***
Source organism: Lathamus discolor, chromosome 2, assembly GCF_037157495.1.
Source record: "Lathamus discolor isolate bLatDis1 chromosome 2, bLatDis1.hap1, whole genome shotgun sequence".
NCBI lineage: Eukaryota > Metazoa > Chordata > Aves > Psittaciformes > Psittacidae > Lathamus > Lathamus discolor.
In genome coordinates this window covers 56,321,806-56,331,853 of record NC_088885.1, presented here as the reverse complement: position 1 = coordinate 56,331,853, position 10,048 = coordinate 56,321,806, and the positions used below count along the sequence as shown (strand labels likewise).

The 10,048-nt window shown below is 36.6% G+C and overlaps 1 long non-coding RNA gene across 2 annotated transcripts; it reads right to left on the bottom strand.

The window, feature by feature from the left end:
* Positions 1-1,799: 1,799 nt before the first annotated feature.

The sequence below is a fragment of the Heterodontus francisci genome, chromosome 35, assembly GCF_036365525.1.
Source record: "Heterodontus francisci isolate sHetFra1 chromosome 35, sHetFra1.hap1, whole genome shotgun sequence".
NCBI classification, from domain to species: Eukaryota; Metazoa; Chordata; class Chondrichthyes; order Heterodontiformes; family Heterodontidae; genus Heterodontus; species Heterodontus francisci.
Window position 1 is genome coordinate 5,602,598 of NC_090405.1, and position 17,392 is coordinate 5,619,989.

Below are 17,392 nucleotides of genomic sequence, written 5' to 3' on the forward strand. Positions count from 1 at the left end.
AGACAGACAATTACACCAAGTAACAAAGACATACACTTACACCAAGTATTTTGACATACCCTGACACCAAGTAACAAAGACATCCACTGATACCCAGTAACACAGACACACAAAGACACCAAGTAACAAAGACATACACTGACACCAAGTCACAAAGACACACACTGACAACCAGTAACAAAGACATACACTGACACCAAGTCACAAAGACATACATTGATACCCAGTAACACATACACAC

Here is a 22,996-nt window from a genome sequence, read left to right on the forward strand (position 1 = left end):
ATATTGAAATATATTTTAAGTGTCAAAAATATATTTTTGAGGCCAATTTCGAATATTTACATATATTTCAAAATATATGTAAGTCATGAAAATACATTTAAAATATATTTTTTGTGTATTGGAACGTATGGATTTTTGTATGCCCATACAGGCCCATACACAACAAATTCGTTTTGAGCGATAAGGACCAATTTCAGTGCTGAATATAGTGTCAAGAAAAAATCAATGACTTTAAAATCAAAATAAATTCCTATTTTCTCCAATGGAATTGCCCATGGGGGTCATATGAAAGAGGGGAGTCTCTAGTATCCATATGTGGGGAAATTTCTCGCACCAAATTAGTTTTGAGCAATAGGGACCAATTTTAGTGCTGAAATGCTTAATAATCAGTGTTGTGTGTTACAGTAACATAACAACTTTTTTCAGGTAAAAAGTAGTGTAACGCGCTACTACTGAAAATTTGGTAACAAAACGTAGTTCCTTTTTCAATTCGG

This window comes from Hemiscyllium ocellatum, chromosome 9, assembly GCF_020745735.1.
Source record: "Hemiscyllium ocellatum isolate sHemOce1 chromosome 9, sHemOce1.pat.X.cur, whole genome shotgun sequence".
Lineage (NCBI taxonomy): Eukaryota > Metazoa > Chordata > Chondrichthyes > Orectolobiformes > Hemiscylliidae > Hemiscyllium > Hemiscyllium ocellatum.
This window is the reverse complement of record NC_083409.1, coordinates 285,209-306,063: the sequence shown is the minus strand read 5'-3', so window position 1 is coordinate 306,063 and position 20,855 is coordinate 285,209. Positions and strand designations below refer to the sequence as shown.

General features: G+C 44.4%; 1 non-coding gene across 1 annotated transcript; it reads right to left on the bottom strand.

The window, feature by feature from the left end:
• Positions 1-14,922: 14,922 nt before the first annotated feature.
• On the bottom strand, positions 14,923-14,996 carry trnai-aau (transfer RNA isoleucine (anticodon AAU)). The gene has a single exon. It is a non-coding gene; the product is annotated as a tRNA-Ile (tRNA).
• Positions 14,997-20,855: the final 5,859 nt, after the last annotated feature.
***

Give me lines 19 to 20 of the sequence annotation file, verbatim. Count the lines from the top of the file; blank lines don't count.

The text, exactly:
This window is the reverse complement of record NC_083409.1, coordinates 285,209-306,063: the sequence shown is the minus strand read 5'-3', so window position 1 is coordinate 306,063 and position 20,855 is coordinate 285,209. Positions and strand designations below refer to the sequence as shown.

General features: G+C 44.4%; 1 non-coding gene across 1 annotated transcript; it reads right to left on the bottom strand.